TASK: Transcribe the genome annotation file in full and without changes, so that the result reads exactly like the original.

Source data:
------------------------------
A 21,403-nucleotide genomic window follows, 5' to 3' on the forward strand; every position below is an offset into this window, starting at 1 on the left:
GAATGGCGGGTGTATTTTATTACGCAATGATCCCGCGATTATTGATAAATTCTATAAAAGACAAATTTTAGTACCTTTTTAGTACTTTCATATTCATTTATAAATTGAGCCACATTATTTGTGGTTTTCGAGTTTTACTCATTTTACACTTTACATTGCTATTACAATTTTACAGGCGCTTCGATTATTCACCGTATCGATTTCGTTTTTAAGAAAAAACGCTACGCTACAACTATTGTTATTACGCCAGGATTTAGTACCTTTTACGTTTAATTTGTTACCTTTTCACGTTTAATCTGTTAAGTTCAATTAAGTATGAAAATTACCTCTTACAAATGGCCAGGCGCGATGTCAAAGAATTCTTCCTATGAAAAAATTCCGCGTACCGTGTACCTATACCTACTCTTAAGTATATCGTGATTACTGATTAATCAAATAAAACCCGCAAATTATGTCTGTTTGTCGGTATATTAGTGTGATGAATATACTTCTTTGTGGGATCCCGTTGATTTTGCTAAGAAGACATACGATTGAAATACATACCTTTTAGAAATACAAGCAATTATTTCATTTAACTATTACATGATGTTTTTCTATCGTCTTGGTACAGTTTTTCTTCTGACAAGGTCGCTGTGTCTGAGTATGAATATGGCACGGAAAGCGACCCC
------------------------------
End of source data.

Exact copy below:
A 21,403-nucleotide genomic window follows, 5' to 3' on the forward strand; every position below is an offset into this window, starting at 1 on the left:
GAATGGCGGGTGTATTTTATTACGCAATGATCCCGCGATTATTGATAAATTCTATAAAAGACAAATTTTAGTACCTTTTTAGTACTTTCATATTCATTTATAAATTGAGCCACATTATTTGTGGTTTTCGAGTTTTACTCATTTTACACTTTACATTGCTATTACAATTTTACAGGCGCTTCGATTATTCACCGTATCGATTTCGTTTTTAAGAAAAAACGCTACGCTACAACTATTGTTATTACGCCAGGATTTAGTACCTTTTACGTTTAATTTGTTACCTTTTCACGTTTAATCTGTTAAGTTCAATTAAGTATGAAAATTACCTCTTACAAATGGCCAGGCGCGATGTCAAAGAATTCTTCCTATGAAAAAATTCCGCGTACCGTGTACCTATACCTACTCTTAAGTATATCGTGATTACTGATTAATCAAATAAAACCCGCAAATTATGTCTGTTTGTCGGTATATTAGTGTGATGAATATACTTCTTTGTGGGATCCCGTTGATTTTGCTAAGAAGACATACGATTGAAATACATACCTTTTAGAAATACAAGCAATTATTTCATTTAACTATTACATGATGTTTTTCTATCGTCTTGGTACAGTTTTTCTTCTGACAAGGTCGCTGTGTCTGAGTATGAATATGGCACGGAAAGCGACCCC